Hong Kong closed its airport for several hours Monday because protesters were thronging the terminals in protest of the People’s Republic of China’s Hong Kong—Carrie Lam—government’s attack on the “semi-autonomy” of the city, and of the police’s growing violence against what have been fundamentally peaceful protests over the last several weeks. The movement into the airport is a recent development of these peaceful protests.
Then Lam’s Chief Secretary Matthew Cheung said this regarding the protests at the airport:
[P]eople should cherish the future of Hong Kong, which is the collective hard work of everyone over many years.
Congressman Joaquin Castro (D, TX) still pretends he did nothing wrong in telling the world in general and us Americans in particular how to locate 44 of us when he doxed those 44 and called them racists because their politics were not his. Castro still insists they deserved to be called out; all he was trying to do was identify despicable persons whose “contributions are fueling a campaign of hate.”
Here is a telephone message one of Castro’s minions, who answered his call to arms, left on the phone of one of those whose location information he so carefully, maliciously exposed. Play the recording, ugly as it is, but be careful where you play it; the recording does not contain gentle language.
Hong Kong’s 34,000 policemen and the force as a whole are approaching a decision point—or perhaps, the People’s Republic of China’s President Xi Jinping is about to force a decision on them.
With Hong Kong’s summer of unrest escalating, its police are in a bind. The local population increasingly accuses them of inflaming protester rage by using excessive force, while mainland Chinese authorities are exhorting them to get tougher to resolve the crisis.
Violence? With the Hong Kong police, it’s becoming fairly routine to use tear gas and truncheons. Protestor-originated violence has remained isolated and rare.
In which I disagree with Ben Shapiro and others who support red flag gun laws. There are a number of reasons for my disagreement; here are some, in no particular order. They are, each of them individually, must less collectively, deal breakers.
There’s considerable concern—legitimately so—about going through due process to protect the rights of the individual being “accused” of mental instability or of being dangerous otherwise to folks with whom he might come in contact (home, shopping mall,…). If the man truly is that dangerous, though, the court process cannot act quickly enough to mitigate the situation in the real time during which the danger supposedly exists.
Now they’re getting overt regarding the protests in Hong Kong against the local pseudo-autonomous government’s misbehaviors.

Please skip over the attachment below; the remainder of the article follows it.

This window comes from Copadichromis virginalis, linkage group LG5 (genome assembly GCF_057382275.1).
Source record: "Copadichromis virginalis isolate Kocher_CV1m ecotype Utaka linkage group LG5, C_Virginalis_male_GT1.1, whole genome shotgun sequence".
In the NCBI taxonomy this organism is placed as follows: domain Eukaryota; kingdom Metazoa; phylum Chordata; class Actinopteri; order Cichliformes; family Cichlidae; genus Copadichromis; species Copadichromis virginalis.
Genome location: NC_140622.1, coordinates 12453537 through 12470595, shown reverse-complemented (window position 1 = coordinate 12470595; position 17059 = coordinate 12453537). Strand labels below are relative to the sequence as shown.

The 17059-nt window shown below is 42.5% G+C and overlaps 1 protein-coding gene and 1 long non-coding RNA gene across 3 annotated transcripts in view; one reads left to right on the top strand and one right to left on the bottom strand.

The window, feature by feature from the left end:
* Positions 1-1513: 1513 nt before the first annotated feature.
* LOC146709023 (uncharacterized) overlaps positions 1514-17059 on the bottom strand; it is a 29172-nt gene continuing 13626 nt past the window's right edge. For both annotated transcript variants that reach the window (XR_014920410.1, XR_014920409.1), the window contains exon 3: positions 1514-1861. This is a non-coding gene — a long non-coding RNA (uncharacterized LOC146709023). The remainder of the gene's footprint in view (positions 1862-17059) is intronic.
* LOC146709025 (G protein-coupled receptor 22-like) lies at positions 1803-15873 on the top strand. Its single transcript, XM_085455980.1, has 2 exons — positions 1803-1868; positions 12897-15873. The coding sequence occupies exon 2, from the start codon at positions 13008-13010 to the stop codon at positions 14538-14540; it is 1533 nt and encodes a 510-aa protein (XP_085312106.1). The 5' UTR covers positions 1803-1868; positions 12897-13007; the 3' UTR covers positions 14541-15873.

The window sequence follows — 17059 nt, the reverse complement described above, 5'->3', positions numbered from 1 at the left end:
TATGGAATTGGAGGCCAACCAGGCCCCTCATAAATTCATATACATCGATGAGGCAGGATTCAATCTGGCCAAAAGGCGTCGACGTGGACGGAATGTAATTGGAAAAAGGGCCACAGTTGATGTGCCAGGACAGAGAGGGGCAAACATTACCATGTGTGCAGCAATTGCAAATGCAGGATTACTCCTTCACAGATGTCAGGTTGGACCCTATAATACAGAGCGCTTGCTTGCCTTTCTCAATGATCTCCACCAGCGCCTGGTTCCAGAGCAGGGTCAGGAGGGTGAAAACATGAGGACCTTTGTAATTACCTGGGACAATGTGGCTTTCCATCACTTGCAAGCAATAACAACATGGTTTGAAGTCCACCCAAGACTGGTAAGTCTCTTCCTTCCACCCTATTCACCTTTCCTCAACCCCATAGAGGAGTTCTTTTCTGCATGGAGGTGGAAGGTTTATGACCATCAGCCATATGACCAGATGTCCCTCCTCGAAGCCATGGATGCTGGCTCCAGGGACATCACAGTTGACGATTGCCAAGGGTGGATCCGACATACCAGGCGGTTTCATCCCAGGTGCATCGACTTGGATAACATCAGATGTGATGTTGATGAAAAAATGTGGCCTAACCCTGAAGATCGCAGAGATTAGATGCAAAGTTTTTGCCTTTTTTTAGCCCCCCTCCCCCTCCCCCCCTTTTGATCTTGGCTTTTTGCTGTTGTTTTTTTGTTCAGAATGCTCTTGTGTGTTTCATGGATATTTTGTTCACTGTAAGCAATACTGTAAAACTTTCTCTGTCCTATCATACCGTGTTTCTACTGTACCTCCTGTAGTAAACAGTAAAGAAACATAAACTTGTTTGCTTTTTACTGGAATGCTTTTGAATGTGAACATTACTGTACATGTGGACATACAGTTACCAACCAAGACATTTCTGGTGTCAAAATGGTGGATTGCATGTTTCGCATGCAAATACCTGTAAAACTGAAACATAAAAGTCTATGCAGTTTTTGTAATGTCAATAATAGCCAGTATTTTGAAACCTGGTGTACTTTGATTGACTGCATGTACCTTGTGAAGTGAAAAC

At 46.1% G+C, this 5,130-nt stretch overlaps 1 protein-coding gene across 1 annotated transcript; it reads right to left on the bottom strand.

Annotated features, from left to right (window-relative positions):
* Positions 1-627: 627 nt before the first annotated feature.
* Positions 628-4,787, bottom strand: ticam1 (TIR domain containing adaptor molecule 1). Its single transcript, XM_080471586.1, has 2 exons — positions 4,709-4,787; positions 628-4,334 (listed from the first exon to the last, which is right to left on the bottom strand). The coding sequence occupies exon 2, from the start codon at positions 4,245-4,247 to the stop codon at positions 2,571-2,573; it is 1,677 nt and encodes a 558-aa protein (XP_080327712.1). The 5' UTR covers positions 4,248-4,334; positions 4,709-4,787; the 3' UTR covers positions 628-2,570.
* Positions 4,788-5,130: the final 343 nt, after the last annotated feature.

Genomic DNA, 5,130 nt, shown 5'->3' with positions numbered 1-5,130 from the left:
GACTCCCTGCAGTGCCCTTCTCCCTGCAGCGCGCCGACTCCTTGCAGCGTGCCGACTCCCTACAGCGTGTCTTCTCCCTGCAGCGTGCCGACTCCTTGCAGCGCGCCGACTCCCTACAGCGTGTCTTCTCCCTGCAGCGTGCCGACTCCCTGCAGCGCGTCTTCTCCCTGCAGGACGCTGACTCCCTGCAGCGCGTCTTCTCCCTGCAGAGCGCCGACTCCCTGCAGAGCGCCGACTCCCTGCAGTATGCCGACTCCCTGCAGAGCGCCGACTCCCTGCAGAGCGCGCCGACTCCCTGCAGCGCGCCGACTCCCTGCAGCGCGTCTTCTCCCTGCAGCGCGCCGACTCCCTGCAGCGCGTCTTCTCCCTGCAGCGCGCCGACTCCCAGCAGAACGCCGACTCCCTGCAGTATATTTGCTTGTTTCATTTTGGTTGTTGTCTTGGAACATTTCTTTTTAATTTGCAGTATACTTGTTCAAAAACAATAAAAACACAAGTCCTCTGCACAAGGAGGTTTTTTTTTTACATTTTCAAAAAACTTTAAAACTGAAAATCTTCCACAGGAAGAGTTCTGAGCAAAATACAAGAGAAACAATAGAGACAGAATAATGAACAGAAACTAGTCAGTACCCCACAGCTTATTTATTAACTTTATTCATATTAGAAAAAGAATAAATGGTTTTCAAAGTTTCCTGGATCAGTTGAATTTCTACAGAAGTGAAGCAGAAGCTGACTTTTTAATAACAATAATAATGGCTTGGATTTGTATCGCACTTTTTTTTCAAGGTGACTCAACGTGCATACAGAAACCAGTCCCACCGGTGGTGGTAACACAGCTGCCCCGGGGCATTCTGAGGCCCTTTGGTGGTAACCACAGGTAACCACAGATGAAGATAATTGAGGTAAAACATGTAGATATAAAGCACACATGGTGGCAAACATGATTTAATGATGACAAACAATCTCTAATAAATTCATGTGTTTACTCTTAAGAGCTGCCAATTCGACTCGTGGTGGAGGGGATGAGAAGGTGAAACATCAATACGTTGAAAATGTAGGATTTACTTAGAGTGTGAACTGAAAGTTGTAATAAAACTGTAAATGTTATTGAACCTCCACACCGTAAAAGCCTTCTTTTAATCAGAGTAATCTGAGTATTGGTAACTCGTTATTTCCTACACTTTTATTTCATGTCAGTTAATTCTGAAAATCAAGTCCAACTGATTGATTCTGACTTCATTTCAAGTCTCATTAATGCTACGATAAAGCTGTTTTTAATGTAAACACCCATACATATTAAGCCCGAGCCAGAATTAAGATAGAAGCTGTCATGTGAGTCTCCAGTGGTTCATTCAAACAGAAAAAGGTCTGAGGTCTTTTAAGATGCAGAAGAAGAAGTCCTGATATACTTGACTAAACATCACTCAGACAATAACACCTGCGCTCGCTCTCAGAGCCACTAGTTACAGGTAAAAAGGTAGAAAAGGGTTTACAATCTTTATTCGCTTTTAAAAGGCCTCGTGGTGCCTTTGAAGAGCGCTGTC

…those who play with fire will perish by it.
That’s pretty stark considering the overtly peaceful nature of the protests. Yang Guang, speaking for the PRC’s Hong Kong and Macao Affairs Office of State Council:
[PRC] central government has “immense strength” and that punishment for those behind the demonstrations is “only a matter of time.”
“Don’t ever misjudge the situation and mistake our restraint for weakness.”
Here’s another. Recall Congressman Joaquin Castro’s (D, TX, and brother of Progressive-Democratic Party Presidential candidate Julian Castro) doxing of donors to a Trump campaign organization.
[T]he Texas congressman’s original tweet included a list of San Antonio residents who had donated large amounts to the Trump campaign, along with the names of their employers. …
“Sad to see so many San Antonians as 2019 maximum donors to Donald Trump,” Castro tweeted, along with the Twitter handles of several owners of local businesses who apparently donated to Trump. …
The list—titled “WHO’S FUNDING TRUMP?”—had 44 names of donors and their employers.
Gun rights need to be protected, but the Second Amendment is not a suicide pact.
Indeed, they do, and it is not. But violating the Second Amendment as a matter of routine, or gutting it as the Progressive-Democrats want to do (background checks? Where would the Progressive-Democrats stop? They refuse to say, they refuse to articulate their limiting principle) certainly would be national suicide.
…those in the gun lobby who claim that denying access to guns from those with a history of mental illness violates individual rights.
That’s it, in a nutshell. That’s the worry of a resident of Mong Kok, a major shopping and residential neighborhood on the mainland side of Hong Kong, as she prepared to join a protest last weekend.
That worry comes against the backdrop of Hong Kong police using tear gas and truncheons in attempts to break up peaceful protests throughout Hong Kong as those protests have grown over the last several weeks, with those police using isolated incidents of protestor violence as their excuse. Keep in mind, too, that these protests originated as a response to the Hong Kong government’s attempt to pass a law demanded by People’s Republic of China President Xi Jinping and his Communist Party of China, a law that would have allowed any accused Hong Kong citizen or visitor to be seized and shipped into the PRC proper for trial.